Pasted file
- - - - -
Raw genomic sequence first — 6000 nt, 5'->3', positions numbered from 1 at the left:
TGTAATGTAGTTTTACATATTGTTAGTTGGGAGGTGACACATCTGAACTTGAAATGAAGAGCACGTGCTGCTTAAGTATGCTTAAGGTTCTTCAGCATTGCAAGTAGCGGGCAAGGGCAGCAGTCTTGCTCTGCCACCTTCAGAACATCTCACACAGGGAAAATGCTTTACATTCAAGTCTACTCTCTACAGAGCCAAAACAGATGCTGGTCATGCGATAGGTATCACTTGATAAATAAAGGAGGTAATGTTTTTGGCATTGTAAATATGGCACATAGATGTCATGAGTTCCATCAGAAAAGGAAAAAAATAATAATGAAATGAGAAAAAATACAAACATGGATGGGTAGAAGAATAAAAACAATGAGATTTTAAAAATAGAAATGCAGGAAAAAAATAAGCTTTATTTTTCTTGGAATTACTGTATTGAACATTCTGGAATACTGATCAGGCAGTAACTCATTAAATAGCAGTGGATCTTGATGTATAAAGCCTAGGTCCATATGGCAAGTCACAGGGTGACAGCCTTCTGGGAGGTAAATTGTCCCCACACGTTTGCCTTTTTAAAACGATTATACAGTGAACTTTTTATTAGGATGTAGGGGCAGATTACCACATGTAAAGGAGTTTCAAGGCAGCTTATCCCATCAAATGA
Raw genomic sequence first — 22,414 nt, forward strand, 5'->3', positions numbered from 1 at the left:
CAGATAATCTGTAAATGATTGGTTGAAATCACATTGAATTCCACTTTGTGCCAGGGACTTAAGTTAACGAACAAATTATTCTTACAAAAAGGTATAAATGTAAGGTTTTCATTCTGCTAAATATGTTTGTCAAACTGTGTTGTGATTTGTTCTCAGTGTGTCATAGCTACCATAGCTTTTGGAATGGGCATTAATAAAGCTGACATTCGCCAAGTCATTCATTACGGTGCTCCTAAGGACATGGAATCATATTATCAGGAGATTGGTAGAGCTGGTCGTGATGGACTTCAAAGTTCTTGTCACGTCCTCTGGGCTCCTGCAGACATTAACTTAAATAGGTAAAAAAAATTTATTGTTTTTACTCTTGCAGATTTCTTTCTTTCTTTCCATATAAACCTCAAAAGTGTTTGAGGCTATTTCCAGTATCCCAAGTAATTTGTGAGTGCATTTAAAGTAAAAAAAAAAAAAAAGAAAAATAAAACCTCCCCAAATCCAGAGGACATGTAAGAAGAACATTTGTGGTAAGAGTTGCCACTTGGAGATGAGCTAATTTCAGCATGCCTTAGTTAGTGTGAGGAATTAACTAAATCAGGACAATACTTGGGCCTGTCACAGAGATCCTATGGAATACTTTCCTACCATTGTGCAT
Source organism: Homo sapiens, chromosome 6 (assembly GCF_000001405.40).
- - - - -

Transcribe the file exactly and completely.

Raw genomic sequence first — 6000 nt, 5'->3', positions numbered from 1 at the left:
TGTAATGTAGTTTTACATATTGTTAGTTGGGAGGTGACACATCTGAACTTGAAATGAAGAGCACGTGCTGCTTAAGTATGCTTAAGGTTCTTCAGCATTGCAAGTAGCGGGCAAGGGCAGCAGTCTTGCTCTGCCACCTTCAGAACATCTCACACAGGGAAAATGCTTTACATTCAAGTCTACTCTCTACAGAGCCAAAACAGATGCTGGTCATGCGATAGGTATCACTTGATAAATAAAGGAGGTAATGTTTTTGGCATTGTAAATATGGCACATAGATGTCATGAGTTCCATCAGAAAAGGAAAAAAATAATAATGAAATGAGAAAAAATACAAACATGGATGGGTAGAAGAATAAAAACAATGAGATTTTAAAAATAGAAATGCAGGAAAAAAATAAGCTTTATTTTTCTTGGAATTACTGTATTGAACATTCTGGAATACTGATCAGGCAGTAACTCATTAAATAGCAGTGGATCTTGATGTATAAAGCCTAGGTCCATATGGCAAGTCACAGGGTGACAGCCTTCTGGGAGGTAAATTGTCCCCACACGTTTGCCTTTTTAAAACGATTATACAGTGAACTTTTTATTAGGATGTAGGGGCAGATTACCACATGTAAAGGAGTTTCAAGGCAGCTTATCCCATCAAATGA
Raw genomic sequence first — 22,414 nt, forward strand, 5'->3', positions numbered from 1 at the left:
CAGATAATCTGTAAATGATTGGTTGAAATCACATTGAATTCCACTTTGTGCCAGGGACTTAAGTTAACGAACAAATTATTCTTACAAAAAGGTATAAATGTAAGGTTTTCATTCTGCTAAATATGTTTGTCAAACTGTGTTGTGATTTGTTCTCAGTGTGTCATAGCTACCATAGCTTTTGGAATGGGCATTAATAAAGCTGACATTCGCCAAGTCATTCATTACGGTGCTCCTAAGGACATGGAATCATATTATCAGGAGATTGGTAGAGCTGGTCGTGATGGACTTCAAAGTTCTTGTCACGTCCTCTGGGCTCCTGCAGACATTAACTTAAATAGGTAAAAAAAATTTATTGTTTTTACTCTTGCAGATTTCTTTCTTTCTTTCCATATAAACCTCAAAAGTGTTTGAGGCTATTTCCAGTATCCCAAGTAATTTGTGAGTGCATTTAAAGTAAAAAAAAAAAAAAAGAAAAATAAAACCTCCCCAAATCCAGAGGACATGTAAGAAGAACATTTGTGGTAAGAGTTGCCACTTGGAGATGAGCTAATTTCAGCATGCCTTAGTTAGTGTGAGGAATTAACTAAATCAGGACAATACTTGGGCCTGTCACAGAGATCCTATGGAATACTTTCCTACCATTGTGCAT
Source organism: Homo sapiens, chromosome 6 (assembly GCF_000001405.40).